~Hari & Praveen
This week we discussed the book “The House on Mango Street,” written by Sandra Cisneros, a Mexican-American author and a person of color. She grew up in a Hispanic community. Her memoir consisting of several short stories, brings out several issues around race, sexuality, culture, economic inequality, and gender inequality. This book helped us draw parallels between the critical issues as depicted in the stories and the cause centric initiatives that Quilt supports with various foundations.
Esperanza’s memoir shows her life in a neighborhood where female continuously becomes a victim of molestation, regardless of any age. The chapters “Rafaela Who Drinks Coconut & Papaya Juice on Tuesdays” and “Linoleum Roses” highlights Gender inequality and Domestic Abuse – by locking girls at home and forcing them to do house chores.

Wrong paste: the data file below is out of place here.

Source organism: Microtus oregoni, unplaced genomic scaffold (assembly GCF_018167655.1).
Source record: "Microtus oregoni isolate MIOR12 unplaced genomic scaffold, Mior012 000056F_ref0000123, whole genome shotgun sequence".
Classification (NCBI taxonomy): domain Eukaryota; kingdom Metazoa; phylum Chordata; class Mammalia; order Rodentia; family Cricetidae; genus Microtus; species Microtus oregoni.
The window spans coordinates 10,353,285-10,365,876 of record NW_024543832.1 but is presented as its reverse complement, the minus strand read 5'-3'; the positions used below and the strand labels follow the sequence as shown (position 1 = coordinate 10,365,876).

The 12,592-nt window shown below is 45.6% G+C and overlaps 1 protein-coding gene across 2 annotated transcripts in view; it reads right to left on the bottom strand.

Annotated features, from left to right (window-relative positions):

In the chapter “First job,” Esperanza confronted her first harassment – When her co-worker, an old adult, misbehaved with her, she could not do defend herself. She never brought up the abusive incident and continued to do her duty as she was in dire straits. She hid her age to join the company. Poverty suppresses her power of ‘Right to Freedom of Expression’ in one way or another.
We took the Quilt case study on ‘How might we empower low-income college girls to change their future?’ which focuses on gender equality and women empowerment. In Quilt AI, we analyze 107000 digital content pieces and 68000 search impressions. If this memoir got posted in any social media, Esperanza and other (possible) victims could have been made aware and ‘nudged’ towards a more reliable and safer path of support.